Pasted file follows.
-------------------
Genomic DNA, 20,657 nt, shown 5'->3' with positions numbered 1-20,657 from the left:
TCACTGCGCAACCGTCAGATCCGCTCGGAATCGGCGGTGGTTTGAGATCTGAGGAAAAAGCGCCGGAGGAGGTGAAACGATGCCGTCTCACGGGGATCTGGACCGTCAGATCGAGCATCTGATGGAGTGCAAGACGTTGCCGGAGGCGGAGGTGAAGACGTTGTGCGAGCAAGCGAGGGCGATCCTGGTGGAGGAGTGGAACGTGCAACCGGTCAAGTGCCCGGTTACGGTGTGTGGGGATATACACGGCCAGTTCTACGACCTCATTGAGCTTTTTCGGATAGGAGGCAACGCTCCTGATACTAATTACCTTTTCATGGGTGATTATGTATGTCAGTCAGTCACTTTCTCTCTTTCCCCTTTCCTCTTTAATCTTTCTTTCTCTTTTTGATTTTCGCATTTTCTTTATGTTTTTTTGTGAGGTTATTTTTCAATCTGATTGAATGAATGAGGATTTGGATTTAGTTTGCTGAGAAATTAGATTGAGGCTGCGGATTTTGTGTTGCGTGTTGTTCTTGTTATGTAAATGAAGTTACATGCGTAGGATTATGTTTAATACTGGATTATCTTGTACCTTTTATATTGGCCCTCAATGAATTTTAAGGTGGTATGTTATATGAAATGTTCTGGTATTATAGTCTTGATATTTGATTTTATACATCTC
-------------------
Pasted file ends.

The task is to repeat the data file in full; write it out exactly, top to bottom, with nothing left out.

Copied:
Genomic DNA, 20,657 nt, shown 5'->3' with positions numbered 1-20,657 from the left:
TCACTGCGCAACCGTCAGATCCGCTCGGAATCGGCGGTGGTTTGAGATCTGAGGAAAAAGCGCCGGAGGAGGTGAAACGATGCCGTCTCACGGGGATCTGGACCGTCAGATCGAGCATCTGATGGAGTGCAAGACGTTGCCGGAGGCGGAGGTGAAGACGTTGTGCGAGCAAGCGAGGGCGATCCTGGTGGAGGAGTGGAACGTGCAACCGGTCAAGTGCCCGGTTACGGTGTGTGGGGATATACACGGCCAGTTCTACGACCTCATTGAGCTTTTTCGGATAGGAGGCAACGCTCCTGATACTAATTACCTTTTCATGGGTGATTATGTATGTCAGTCAGTCACTTTCTCTCTTTCCCCTTTCCTCTTTAATCTTTCTTTCTCTTTTTGATTTTCGCATTTTCTTTATGTTTTTTTGTGAGGTTATTTTTCAATCTGATTGAATGAATGAGGATTTGGATTTAGTTTGCTGAGAAATTAGATTGAGGCTGCGGATTTTGTGTTGCGTGTTGTTCTTGTTATGTAAATGAAGTTACATGCGTAGGATTATGTTTAATACTGGATTATCTTGTACCTTTTATATTGGCCCTCAATGAATTTTAAGGTGGTATGTTATATGAAATGTTCTGGTATTATAGTCTTGATATTTGATTTTATACATCTC